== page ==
"The excitement for me is really starting to build," new Pittsburgh Pirates manager Lloyd McClendon said in Bradenton, Fla.
While some Cincinnati players showed up Tuesday in Sarasota, Fla., Wednesday was the first day teams were allowed to work out at spring training.
But Cal Ripken, the Baltimore third baseman who broke Lou Gehrig's record for consecutive games played, learned he had a hairline fracture in his rib cage and will miss up to a month of spring training.
Ripken, 40, was hurt at home, either working out in preparation for his 20th full season with the Orioles or while playing basketball. He played in 2,632 consecutive games before voluntarily ending the streak in September 1998, then was bothered by a bad back that limited him to 86 games in 1999 and a career-low 83 last year.
"I woke up Tuesday and it was hard to breathe," he said. "I'm a little saddened, a little disappointed because I was working hard during the winter and was really feeling good."
With opening day 45 days away, teams are sure to take aim at the New York Yankees, who have won three straight World Series and four of the last five.
Soon after he arrived in Tampa, Fla., Yankees manager Joe Torre said he is interested in managing beyond this season, the final year of his current contract.
"I think I would miss this," he said.
The Yankees welcomed back pitching coach Mel Stottlemyre, who rejoined the team after missing the 2000 postseason while undergoing treatment for multiple myeloma.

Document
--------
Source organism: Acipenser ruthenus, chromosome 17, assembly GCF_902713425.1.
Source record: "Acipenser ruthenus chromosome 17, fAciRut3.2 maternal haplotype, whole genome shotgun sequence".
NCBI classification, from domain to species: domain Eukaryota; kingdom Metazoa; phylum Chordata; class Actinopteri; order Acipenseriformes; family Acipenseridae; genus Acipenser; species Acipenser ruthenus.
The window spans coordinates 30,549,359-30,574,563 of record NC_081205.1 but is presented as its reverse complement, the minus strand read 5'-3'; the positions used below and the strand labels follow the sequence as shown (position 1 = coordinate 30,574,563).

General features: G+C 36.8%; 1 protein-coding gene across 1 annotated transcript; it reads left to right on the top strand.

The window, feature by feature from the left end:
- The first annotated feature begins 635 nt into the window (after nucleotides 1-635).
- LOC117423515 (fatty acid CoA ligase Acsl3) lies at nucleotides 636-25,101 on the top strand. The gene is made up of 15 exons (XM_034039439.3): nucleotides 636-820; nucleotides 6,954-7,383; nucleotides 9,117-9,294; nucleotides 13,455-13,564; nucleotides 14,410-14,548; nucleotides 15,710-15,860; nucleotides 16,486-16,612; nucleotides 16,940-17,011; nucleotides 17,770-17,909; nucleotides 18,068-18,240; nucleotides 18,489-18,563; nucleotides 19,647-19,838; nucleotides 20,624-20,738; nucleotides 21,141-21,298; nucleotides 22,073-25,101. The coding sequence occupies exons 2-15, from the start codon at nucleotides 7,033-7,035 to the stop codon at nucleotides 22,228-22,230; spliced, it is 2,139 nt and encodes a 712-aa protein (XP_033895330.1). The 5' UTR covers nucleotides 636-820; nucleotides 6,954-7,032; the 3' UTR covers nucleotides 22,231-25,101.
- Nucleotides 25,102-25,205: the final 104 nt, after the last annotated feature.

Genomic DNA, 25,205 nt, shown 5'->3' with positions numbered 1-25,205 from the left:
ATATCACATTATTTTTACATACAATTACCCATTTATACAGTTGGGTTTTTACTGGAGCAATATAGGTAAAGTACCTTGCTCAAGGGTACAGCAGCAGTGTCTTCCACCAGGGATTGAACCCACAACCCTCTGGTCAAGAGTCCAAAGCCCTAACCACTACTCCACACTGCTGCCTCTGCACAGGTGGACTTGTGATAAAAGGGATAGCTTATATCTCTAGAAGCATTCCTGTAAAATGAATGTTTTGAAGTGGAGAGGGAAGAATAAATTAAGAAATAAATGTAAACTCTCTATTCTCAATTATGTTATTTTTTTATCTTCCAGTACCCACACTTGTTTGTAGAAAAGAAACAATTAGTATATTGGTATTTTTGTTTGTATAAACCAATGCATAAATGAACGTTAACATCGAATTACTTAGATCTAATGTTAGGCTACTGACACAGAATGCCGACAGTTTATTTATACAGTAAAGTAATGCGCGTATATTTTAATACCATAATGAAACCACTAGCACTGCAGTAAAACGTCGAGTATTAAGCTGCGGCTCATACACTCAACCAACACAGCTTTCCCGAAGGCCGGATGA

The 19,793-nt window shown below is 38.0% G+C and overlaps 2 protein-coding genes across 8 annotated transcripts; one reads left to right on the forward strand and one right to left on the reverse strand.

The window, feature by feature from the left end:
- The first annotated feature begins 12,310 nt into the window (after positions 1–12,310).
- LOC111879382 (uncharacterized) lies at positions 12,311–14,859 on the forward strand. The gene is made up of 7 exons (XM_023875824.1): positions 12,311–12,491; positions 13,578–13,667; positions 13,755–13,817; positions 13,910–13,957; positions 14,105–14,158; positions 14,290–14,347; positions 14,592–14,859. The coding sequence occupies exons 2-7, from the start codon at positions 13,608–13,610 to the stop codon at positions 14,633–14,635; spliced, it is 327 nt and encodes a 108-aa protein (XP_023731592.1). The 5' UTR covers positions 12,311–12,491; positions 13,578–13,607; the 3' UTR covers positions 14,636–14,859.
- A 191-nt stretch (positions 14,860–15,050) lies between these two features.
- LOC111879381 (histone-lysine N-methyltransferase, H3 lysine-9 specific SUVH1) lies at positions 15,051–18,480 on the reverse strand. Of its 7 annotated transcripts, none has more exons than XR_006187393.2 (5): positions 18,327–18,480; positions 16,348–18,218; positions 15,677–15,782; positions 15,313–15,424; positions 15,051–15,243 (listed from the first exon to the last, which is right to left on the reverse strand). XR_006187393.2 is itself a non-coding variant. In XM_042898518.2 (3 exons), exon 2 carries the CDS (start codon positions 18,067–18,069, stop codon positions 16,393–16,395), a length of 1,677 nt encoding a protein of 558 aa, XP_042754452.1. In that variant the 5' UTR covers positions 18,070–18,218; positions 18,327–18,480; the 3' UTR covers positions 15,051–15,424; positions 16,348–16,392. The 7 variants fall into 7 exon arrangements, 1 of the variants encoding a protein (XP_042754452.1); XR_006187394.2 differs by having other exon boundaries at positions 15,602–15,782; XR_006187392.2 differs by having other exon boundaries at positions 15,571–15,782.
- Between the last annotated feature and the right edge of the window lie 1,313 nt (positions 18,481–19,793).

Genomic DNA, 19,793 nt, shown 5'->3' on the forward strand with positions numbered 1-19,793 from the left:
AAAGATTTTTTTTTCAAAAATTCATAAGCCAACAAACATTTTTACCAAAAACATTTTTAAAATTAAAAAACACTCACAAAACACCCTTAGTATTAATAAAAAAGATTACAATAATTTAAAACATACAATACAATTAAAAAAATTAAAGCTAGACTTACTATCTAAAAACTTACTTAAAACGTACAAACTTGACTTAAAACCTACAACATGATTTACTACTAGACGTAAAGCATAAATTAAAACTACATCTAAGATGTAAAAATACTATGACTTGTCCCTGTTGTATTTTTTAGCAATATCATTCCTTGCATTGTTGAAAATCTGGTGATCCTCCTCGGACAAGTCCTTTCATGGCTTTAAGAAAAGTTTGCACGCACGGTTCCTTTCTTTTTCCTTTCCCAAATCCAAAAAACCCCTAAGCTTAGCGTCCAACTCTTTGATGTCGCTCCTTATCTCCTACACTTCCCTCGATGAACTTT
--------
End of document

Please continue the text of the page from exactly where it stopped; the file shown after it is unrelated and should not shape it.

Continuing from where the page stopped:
"It feels great and I'm really excited, just like a rookie in camp," he said. "I've been waiting anxiously for this to start."
Stottlemyre underwent a stem-cell transplant as part of his cancer treatment.
"I'm in remission," Stottlemyre said. "I have no signs of the cancer I had before. I am disease-free, cancer-free right now. There has been no signs of any bad cells for a while.
"Physically, I'm real close to 100 percent. I can't say I'm 100 percent, because my immune system still has a little ways to go. They tell me March 15, it will back to 100 percent," he said.
In Vero Beach, Fla., Los Angeles Dodgers catcher Chad Kreuter was anxious to get back on the field.
"This is what I do," hsaid. "I'm a baseball player. To start things again is always exciting."
Fans wait all winter for the start of spring training, filling their time with hot-stove talk of trades and signings.
But on Wednesday, it was time to get out the equipment and get back on the field. Most position players report next week, and the pace will pick up March 1 with the start of exhibition games.
The Texas Rangers and their new $252 million man, Alex Rodriguez, open the season against the Toronto Blue Jays on April 1 at San Juan, Puerto Rico.
In Peoria, Ariz., San Diego outfielder Tony Gwynn was talking about overcoming his injuries. The eight-time batting champion, who turns 41 on May 9, had season-ending surgery on his troublesome left knee on June 27.
"I feel good, but that doesn't mean anything," he said. "I've been cautiously optimistic. You can't speculate because you just don't know until you go out there and do it."
Over in Tempe, Ariz., Angels players couldn't do much on an afternoon of heavy rain with temperatures in the 40s.
"A lot of people don't think that we have good pitching, but the Angels have a lot of good young pitching and it's good pitching," said 24-year-old right-hander Ramon Ortiz. "Every young pitcher is a very good pitcher."
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